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Training Less vs Increasing Work Capacity

Recently, after reading a lot of Dan John’s stuff I realized that sticking to the basics and not complicating things was the way to make gains.

So on the one hand I started training with less volume AND less intensity and less often. However I realize that in the long term it would probably be good to bring up my work capacity to allow for more hypertrophy.

Any thoughts?

how does sticking to the basics mean to train less often with less intensity and less volume? are you taking a break or doing pilates?

Over generalization here:

Increasing work capacity over time is the only reasonable way I can see to make continued long term gains

I think there is a general overall fear of overtraining now a days and also believe “the basics” includes a lot of good old fashioned hard work. Also if you can handle/properly recover from more work how is this not going to help your training goals?

[quote]Zulu wrote:
Recently, after reading a lot of Dan John’s stuff I realized that sticking to the basics and not complicating things was the way to make gains.

So on the one hand I started training with less volume AND less intensity and less often. However I realize that in the long term it would probably be good to bring up my work capacity to allow for more hypertrophy.

Any thoughts?[/quote]

Dan John says that it’s best to keep it short and frequent, in the long haul, and that it’s best to be an all-round athlete, and that all training is complementary to a competition.

What Dan basically says, is that you don’t need “a lot” of anything.
Just do some of it, just enough to make progress, and do it just often enough to make progress.

For example, his throwing athletes have 3 times weekly weight training, on top of their throwing practice, and other drills(sprinting, farmer’s walk, stone carry, etc…GPP if you will)

Increasing your work capacity comes from being increasingly active throughout the day and the week, not from making extra long hours in the gym in one area, even if your intensity is in check.

For example :

3 days of focusing on a few basic lifts, 3-4 per workout
2 days of sprinting and other outside drills
one day or more of some fun active hobby … whatever you want …

None of this is exhaustive … it’s just to “learn” your body and nervous system to be and keep active …

In this article Dan pretty much gives some examples :

http://danjohn.org/2003directory.html

zulu, you can definitely have success with 3-4 brief workouts a week using the compound lifts. You can use the dan john 1-lift a day approach which is fine. However, dan john keeps in mind that so many people just freak out about tempo,reps,sets,etc. They just overanalyze the hell out of everything instead of working hard. However, if you want to maximize strength/size its important to increase work capacity over time. The key is to make sure the increased work is beneficial and not harmful. This means when a workout is added, it makes you stronger by helping you recover. If adding volume/workouts is harmful then you’re doing something wrong. A lot of this comes down to other factors including diet/sleep/genetics/lifestyle. However, increasing your work capacity if done correctly and at an appropriate rate helps a lot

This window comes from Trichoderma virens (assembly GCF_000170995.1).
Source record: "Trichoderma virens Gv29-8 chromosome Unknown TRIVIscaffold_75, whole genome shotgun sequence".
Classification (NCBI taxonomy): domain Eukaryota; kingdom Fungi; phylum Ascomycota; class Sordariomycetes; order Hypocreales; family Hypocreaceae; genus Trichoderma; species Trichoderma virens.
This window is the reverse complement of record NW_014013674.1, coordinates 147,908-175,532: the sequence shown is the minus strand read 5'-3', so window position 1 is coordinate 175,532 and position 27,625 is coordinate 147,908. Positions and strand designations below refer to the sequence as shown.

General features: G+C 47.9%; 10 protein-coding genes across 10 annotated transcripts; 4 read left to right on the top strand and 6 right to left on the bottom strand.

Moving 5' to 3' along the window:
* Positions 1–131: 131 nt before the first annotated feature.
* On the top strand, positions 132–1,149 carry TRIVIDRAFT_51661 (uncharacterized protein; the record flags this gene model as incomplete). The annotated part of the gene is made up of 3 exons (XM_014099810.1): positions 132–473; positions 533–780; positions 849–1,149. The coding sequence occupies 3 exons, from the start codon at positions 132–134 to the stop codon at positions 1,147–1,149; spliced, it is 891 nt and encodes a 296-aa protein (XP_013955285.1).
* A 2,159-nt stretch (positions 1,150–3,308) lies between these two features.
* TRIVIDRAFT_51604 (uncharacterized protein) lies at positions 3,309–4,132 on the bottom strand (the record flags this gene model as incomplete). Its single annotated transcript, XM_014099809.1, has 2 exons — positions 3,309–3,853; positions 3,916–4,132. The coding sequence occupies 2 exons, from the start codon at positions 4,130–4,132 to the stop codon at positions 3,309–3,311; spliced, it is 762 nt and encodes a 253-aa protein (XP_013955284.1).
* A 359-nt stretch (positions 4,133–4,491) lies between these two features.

[quote]vandalay15 wrote:
… However, if you want to maximize strength/size its important to increase work capacity over time. The key is to make sure the increased work is beneficial and not harmful… [/quote]

this is basicly what I was trying to say… an increased work capacity is necassary to maximise results, and this will become more of an issue as time goes by. The more training experiance you get under your belt the more you will have to push the envelope to get continued results, and eventually without increasing your work capacity you will exhaust all your other training veriables eventually.

Hey guys,

Thanks for the input. The summer is here and I really feel like training outside and ditching all the indoor exercises like benchpress, regular pull-ups, etc.

My plan is go outside every day alone or with friends and just do kick ass heavy movements(C&J, throws, ring work, sandbags, turkish get-ups)–getting as much quality work done while staying as fresh as possible.

One thing I’ve learned is that you have to tinker around with your workouts. This is painfully obvious, but it didn’t occur to me for a whole year. If I did 3 sets of 5 for grip work and didn’t gain, I assumed I had to change rep scheme. Now I realize maybe I just wasn’t taking enough rest between training, or whatever. I went back to exercises I had stalled on and started doing ONE single set NOT to failure every few days and made gains with that. It doesn’t take much.

[quote]Zulu wrote:
I went back to exercises I had stalled on and started doing ONE single set NOT to failure every few days and made gains with that. It doesn’t take much. [/quote]

this makes me think that it’d be nice to know how little one must do to make gains.

Of course, a single submaximal set doesn’t work for very long…but the point is simply that there’s no use doing 103, or 55 of 10*10 when a single set will do the trick early on.

The reason a single set worked was because you were used to doing 5 sets. Once you get used to doing one set, it won’t work anymore.